Zach Parise will be a healthy scratch for the first time in his nine seasons with the Minnesota Wild when they visit the Vegas Golden Knights on Wednesday (10 p.m. ET; ATTSN-RM, FS-WI, FS-N, NHL.TV).
“It was disappointing. And I don’t agree with the decision,” Parise said. “I’m not sure I’m going to look back on it and say it was a wake-up call but maybe I can use the rest to my advantage and be ready when we come back.”
Parise was on the ice when the Wild allowed the tying goal to the Vegas Golden Knights with 42 seconds left in the third period of 5-4 overtime loss on Monday. His final shift lasted 1:33 and he said he was trying to help teammate Marcus Foligno, who scored two goals, get his first NHL hat trick.
“They end up getting the puck, and I saw [Foligno] change on the backcheck and I didn’t think it would be a good idea for me to change too, so I stayed out there,” Parise said. “Unfortunately it was, I guess, the ultimate backfire that they end up tying the game. I know in my heart I had the best of intentions to help Marcus try and get the hat trick and it unfortunately ended the way it did, and here we are.”
Wild coach Dean Evason told Parise on Tuesday that he would be scratched as a result of that shift.
“We watched every scoring chance. We watched every goal against,” Evason said. “We have a scoring chance chart in the room, and we designate responsibility, positively and negatively in those chances, and we provide a clip to the player and teach. That goal was no different. You have to teach off of it the same as we do every other one.”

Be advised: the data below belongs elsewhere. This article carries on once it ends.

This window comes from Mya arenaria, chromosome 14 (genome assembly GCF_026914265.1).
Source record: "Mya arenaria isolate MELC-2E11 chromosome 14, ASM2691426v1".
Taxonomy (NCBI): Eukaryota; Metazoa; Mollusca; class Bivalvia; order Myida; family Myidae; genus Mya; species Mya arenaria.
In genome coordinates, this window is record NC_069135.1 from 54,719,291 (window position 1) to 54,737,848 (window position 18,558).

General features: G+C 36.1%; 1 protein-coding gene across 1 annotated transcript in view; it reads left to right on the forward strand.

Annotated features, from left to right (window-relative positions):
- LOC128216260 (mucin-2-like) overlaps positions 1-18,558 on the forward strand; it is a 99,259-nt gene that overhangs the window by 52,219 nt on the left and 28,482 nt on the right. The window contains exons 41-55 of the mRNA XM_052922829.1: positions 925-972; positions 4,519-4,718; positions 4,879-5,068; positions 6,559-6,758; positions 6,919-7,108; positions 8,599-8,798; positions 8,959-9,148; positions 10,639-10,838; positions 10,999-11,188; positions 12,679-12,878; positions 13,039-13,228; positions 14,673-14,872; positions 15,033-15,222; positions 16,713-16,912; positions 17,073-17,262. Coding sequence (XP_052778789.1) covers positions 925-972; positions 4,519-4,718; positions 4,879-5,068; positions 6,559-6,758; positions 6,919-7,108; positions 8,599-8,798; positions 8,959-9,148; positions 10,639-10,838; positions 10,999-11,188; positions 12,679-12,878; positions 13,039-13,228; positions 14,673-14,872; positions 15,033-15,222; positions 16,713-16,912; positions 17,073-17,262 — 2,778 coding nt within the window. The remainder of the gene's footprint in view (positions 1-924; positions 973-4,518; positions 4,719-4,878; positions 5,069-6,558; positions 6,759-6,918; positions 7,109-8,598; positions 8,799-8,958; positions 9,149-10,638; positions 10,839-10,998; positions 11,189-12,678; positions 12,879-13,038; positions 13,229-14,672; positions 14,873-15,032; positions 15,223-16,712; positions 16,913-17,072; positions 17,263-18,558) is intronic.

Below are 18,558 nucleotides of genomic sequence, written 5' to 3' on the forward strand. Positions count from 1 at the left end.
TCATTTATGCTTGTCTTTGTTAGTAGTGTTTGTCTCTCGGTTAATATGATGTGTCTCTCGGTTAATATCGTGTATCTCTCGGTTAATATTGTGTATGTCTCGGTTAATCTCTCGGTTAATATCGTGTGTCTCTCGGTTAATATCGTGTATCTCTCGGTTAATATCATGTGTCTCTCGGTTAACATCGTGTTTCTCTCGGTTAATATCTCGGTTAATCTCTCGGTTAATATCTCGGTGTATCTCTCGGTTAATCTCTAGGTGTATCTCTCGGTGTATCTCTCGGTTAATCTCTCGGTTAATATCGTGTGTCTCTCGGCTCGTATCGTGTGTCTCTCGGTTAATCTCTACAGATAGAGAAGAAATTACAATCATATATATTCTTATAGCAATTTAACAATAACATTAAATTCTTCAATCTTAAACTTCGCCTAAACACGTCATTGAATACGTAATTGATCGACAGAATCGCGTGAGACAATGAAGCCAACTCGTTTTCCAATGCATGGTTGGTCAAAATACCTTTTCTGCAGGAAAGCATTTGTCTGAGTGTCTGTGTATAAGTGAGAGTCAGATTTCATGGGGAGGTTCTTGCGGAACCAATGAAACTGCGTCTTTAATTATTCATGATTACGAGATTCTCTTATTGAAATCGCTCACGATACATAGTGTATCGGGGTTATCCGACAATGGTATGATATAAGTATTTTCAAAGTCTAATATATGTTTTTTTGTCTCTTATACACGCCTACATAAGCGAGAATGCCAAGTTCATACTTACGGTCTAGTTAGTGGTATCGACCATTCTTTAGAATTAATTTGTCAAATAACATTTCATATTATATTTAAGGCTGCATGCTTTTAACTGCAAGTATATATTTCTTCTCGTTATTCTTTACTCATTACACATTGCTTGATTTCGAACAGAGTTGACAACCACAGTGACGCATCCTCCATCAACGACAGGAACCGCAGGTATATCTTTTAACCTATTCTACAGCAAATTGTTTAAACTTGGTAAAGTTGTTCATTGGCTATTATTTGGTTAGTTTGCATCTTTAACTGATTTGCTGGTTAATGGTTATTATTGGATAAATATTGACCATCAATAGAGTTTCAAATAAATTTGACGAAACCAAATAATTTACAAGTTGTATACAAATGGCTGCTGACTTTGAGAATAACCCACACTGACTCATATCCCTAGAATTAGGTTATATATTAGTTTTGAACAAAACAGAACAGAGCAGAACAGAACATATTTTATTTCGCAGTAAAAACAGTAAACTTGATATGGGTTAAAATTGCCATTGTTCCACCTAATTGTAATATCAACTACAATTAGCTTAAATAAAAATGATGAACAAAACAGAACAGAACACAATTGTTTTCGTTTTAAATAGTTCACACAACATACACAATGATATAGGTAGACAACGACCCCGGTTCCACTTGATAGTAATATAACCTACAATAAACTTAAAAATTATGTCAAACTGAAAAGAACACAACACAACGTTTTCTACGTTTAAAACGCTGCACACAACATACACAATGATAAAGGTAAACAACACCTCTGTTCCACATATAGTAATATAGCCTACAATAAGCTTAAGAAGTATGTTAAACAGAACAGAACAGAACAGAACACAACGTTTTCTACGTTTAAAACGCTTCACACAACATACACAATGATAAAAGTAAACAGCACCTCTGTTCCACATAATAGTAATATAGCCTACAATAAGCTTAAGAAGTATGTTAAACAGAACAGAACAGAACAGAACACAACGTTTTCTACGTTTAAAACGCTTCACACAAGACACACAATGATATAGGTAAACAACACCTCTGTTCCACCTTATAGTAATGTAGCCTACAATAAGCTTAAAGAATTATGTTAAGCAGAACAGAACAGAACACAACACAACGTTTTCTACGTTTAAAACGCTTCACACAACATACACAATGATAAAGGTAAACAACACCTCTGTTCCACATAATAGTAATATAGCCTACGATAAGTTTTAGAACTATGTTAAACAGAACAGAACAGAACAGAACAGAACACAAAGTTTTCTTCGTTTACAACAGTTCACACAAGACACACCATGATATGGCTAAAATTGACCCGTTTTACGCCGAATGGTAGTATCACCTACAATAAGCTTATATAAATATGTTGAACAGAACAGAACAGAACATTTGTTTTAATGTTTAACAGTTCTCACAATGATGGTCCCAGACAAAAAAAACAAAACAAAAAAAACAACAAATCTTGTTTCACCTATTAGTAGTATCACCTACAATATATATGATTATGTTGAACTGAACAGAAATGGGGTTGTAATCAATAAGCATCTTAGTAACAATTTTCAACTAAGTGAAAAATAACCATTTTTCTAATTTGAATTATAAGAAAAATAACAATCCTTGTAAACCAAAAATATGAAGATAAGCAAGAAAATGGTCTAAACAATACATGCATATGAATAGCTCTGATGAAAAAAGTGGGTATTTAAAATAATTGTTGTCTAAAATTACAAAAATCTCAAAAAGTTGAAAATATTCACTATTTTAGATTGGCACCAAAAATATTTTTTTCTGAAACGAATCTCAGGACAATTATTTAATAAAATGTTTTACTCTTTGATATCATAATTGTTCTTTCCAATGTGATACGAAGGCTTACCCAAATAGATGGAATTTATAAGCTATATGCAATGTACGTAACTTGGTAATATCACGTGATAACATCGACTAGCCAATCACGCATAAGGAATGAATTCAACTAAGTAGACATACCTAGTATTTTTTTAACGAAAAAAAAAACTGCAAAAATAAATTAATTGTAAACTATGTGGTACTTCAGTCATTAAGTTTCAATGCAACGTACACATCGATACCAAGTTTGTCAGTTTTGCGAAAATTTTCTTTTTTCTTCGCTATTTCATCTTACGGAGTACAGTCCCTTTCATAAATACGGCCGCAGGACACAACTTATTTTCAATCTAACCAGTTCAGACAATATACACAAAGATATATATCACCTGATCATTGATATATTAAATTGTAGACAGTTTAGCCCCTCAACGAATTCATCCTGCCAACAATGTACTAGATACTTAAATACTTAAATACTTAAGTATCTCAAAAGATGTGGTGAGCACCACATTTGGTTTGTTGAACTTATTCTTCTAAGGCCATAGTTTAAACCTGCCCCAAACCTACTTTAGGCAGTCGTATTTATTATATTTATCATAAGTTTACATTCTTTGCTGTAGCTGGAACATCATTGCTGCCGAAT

Parise has scored nine points (three goals, six assists) in 19 games this season and one goal in his past 13 games. He signed a 13-year, $98 million contract with the Wild on July 4, 2012, and has an NHL salary cap hit of $7.54 million this season, tied with defenseman Ryan Suter for the second highest on the team behind defenseman Jared Spurgeon ($7.56 million).
“It’s hard. I don’t care who the player is; it’s a hard decision,” Evason said. “We’re taking the livelihood away from someone who loves what they do. I can speak from experience, your head is going in a million different directions. If you can step back and say, ‘It’s happened, I’m going to use this going forward,’ … then you’ll allow yourself to have a better opportunity to have success. It’s very difficult each and every time you tell a player he’s not going to play.”
Parise scored 25 goals last season and has scored at least that many in five of his previous eight seasons with Minnesota. He ranks third in goals (195) and points (391), and seventh in games played (532) in Wild history. His 14 goals, 20 assists and 34 points in the Stanley Cup Playoffs each is a Wild record.
It is the second time Parise has been scratched in his NHL career; the first came in his rookie season with the New Jersey Devils (Nov. 30, 2005).
“There’s a couple ways you can go about it,” Parise said. “I think the best way is to just show up today, got some good work done in practice and be ready for Arizona (on Friday). Stay sharp, work on some things out there, and try to get better. Keep it light and it’s not easy but I mean I feel like trying to stay positive about it is a little easier mentally.”
Selected by New Jersey in the first round (No. 17) in the 2003 NHL Draft, Parise has scored 801 points (389 goals, 412 assists) in 1,034 regular-season games and 77 points (35 goals, 42 assists) in 101 playoff games.
“You don’t score as many goals as Zach Parise has if you don’t know where to go and how to get there,” Evason said. “Sometimes, you need a tweak to get going, and we hope this is the tweak. Right or wrong, we’ve made the decision, and we’ll live it. We’re looking forward to that return.”
NHL.com independent correspondents Jessi Pierce and Danny Webster contributed to this report